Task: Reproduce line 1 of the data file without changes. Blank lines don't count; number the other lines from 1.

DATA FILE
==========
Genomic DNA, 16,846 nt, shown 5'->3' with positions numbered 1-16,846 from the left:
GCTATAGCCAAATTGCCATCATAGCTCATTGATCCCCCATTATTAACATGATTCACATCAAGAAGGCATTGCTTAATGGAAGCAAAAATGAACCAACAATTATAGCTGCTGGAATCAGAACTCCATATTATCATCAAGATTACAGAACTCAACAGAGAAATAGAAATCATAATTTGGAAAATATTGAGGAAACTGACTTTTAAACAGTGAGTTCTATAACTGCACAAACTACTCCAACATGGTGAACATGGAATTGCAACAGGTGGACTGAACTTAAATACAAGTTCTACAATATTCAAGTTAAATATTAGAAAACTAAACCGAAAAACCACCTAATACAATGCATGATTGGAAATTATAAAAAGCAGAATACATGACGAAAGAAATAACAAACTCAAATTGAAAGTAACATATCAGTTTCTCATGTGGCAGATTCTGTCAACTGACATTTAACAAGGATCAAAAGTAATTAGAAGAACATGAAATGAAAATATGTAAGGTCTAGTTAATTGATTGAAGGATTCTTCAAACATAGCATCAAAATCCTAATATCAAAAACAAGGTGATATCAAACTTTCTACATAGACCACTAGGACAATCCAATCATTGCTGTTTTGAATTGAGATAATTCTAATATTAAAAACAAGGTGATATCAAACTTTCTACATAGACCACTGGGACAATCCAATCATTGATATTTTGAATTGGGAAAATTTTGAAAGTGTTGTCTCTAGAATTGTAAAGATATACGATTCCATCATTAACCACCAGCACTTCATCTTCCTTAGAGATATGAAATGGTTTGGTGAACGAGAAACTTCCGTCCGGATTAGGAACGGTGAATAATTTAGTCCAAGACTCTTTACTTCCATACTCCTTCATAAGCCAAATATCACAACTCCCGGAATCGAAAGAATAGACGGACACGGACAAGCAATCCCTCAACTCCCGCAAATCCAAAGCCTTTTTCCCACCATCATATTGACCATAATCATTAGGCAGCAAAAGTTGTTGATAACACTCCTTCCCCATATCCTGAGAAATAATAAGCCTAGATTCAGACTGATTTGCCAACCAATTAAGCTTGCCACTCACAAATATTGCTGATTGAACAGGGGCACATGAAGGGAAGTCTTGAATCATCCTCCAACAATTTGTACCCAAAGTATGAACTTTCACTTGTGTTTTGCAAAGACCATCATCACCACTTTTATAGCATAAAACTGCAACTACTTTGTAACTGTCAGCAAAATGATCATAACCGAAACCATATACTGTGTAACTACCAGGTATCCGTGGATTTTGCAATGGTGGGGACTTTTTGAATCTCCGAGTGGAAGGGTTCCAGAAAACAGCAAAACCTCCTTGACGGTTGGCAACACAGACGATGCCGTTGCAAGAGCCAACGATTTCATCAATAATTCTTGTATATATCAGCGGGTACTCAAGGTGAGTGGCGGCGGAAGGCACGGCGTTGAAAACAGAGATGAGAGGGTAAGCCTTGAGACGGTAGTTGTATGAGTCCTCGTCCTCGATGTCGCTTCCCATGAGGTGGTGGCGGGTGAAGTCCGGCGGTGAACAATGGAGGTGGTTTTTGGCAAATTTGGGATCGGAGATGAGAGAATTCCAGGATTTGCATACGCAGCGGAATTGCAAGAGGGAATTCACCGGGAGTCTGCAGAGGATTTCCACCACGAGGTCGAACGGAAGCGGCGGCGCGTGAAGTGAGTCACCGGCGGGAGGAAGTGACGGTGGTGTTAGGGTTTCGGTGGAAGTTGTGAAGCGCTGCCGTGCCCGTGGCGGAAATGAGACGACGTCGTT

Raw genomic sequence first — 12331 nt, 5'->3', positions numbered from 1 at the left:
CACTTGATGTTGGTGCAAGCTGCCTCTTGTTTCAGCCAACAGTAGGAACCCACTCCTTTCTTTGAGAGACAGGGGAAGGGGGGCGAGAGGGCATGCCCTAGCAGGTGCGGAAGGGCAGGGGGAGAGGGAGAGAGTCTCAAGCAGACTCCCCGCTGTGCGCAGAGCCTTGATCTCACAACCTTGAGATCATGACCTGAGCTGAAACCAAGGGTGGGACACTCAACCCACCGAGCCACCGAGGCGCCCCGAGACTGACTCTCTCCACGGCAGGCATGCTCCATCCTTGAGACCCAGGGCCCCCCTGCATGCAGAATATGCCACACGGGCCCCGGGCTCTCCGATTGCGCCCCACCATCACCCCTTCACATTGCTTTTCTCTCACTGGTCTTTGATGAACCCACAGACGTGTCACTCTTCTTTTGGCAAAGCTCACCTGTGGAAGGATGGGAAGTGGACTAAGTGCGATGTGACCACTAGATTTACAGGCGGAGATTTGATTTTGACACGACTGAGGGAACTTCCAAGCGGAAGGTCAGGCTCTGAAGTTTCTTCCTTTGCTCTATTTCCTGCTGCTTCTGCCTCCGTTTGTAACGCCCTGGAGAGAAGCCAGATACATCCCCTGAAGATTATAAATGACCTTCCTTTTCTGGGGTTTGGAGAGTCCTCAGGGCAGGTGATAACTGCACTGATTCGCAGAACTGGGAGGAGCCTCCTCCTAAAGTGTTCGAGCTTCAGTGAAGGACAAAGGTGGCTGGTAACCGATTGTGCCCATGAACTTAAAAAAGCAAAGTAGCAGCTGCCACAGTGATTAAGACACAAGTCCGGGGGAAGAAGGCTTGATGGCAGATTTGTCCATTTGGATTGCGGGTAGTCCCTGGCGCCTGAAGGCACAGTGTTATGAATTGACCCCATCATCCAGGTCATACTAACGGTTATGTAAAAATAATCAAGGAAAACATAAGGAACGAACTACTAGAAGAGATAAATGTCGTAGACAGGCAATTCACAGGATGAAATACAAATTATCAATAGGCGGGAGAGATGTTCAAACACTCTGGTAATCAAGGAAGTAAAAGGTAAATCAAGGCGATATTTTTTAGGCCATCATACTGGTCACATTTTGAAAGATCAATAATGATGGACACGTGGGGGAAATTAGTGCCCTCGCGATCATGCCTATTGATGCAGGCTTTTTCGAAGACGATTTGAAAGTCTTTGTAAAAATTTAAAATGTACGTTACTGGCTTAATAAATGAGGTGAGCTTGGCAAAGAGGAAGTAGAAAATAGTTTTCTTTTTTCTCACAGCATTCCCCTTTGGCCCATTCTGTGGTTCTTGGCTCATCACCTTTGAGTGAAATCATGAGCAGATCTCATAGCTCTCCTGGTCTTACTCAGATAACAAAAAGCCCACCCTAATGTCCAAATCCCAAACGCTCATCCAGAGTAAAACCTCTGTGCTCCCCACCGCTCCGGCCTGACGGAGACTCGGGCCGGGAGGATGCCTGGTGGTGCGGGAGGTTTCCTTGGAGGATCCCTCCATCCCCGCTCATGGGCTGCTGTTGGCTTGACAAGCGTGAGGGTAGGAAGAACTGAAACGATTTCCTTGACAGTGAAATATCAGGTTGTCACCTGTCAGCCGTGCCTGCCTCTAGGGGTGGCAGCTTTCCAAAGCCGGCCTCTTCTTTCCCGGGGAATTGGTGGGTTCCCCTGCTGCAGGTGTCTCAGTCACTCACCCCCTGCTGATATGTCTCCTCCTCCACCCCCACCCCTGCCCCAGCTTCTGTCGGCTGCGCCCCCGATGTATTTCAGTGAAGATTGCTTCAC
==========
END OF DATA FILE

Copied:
Genomic DNA, 16,846 nt, shown 5'->3' with positions numbered 1-16,846 from the left: